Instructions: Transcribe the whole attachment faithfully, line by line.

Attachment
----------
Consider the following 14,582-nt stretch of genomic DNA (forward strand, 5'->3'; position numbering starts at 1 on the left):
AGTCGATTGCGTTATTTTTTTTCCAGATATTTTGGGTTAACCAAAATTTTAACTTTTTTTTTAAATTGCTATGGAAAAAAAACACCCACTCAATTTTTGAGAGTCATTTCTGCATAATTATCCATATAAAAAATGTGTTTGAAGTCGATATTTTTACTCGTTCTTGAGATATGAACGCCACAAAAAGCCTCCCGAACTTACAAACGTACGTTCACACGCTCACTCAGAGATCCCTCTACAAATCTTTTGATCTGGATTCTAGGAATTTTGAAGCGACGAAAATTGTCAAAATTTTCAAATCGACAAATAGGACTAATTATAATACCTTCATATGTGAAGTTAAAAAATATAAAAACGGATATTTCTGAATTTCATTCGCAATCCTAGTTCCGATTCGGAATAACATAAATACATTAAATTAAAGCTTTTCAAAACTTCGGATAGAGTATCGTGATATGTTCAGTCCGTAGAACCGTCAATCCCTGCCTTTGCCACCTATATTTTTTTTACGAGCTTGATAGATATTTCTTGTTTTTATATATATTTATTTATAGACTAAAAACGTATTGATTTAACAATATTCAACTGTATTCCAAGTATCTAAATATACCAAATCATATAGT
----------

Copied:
Consider the following 14,582-nt stretch of genomic DNA (forward strand, 5'->3'; position numbering starts at 1 on the left):
AGTCGATTGCGTTATTTTTTTTCCAGATATTTTGGGTTAACCAAAATTTTAACTTTTTTTTTAAATTGCTATGGAAAAAAAACACCCACTCAATTTTTGAGAGTCATTTCTGCATAATTATCCATATAAAAAATGTGTTTGAAGTCGATATTTTTACTCGTTCTTGAGATATGAACGCCACAAAAAGCCTCCCGAACTTACAAACGTACGTTCACACGCTCACTCAGAGATCCCTCTACAAATCTTTTGATCTGGATTCTAGGAATTTTGAAGCGACGAAAATTGTCAAAATTTTCAAATCGACAAATAGGACTAATTATAATACCTTCATATGTGAAGTTAAAAAATATAAAAACGGATATTTCTGAATTTCATTCGCAATCCTAGTTCCGATTCGGAATAACATAAATACATTAAATTAAAGCTTTTCAAAACTTCGGATAGAGTATCGTGATATGTTCAGTCCGTAGAACCGTCAATCCCTGCCTTTGCCACCTATATTTTTTTTACGAGCTTGATAGATATTTCTTGTTTTTATATATATTTATTTATAGACTAAAAACGTATTGATTTAACAATATTCAACTGTATTCCAAGTATCTAAATATACCAAATCATATAGT